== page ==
Family network support

The Reads

Mary Read, an aged widow, kept a shop in Muccleshell at least from 1841, but perhaps longer. Her daughter, Ann, 40, shared then the residence, but without listed occupation. In 1851, however, Ann worked there as a baker, her mother still grocer. In the next decade, Ann supervised its transition to a Post Office, her mother having passed. A niece had succeeded to the Post Office in 1871, Ann, now 74, having the status of ‘former Post Mistress’, perhaps an element of pride in her reported occupation. The niece disappears from the found record but her elder brother, George, has the occupation of grocer according to the 1881 census. Thereafter, distant cousins, the Lockyers, may have kept the shop into the Edwardian period. Several Reads resided in Holdenhurst at this time, perhaps adult children of Mary, one of whom ran The Jolly Sailors. A Lockyer had married the local miller.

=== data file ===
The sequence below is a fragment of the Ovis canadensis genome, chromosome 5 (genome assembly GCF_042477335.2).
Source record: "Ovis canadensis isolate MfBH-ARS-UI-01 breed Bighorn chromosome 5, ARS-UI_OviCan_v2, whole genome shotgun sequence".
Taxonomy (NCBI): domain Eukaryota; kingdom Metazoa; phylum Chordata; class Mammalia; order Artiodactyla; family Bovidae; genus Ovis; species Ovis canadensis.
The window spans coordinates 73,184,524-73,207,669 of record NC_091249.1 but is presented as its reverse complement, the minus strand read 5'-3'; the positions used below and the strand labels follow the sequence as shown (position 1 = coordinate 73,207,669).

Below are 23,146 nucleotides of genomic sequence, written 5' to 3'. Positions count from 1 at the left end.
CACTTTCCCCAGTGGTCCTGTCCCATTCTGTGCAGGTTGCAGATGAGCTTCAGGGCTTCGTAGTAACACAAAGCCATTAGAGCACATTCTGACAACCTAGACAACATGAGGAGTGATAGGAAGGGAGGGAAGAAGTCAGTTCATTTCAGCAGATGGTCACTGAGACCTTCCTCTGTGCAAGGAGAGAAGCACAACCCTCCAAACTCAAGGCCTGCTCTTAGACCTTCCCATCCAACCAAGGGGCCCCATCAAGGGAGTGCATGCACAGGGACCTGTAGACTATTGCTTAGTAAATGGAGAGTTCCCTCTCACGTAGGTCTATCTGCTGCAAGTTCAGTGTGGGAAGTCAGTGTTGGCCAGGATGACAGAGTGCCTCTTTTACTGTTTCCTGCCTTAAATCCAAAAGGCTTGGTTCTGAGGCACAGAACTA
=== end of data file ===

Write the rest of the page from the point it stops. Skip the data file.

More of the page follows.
The Hibberds

Mary Hibberd’s husband, John, agricultural labourer in 1841, by 1849 had become a rural shopkeepr in Iford. He died soon after this, however, so, at aged 66, his widow, Mary, became the village grocer. At that time, her married daughter, Elizabeth Pope (and child) appeared to help with the business. Later she and her husband would move away. The eldest of Mary’s children, William, had already established his own home in 1841, working as an agricultural labourer. A decade later, he combined his field duties with running the store and supporting his mother. Thereafter, the store took all his time, until his retirement during the 1870s. Mary Hibberd may have come from the area’s extensive Troke clan, a young female member helping as servant in 1851. As the Reads and Lockyers had together kept a village grocery for several decades, a similar process applied to the Hibberds’ store in Iford.

Multi-tasking and dabbling

The Langridges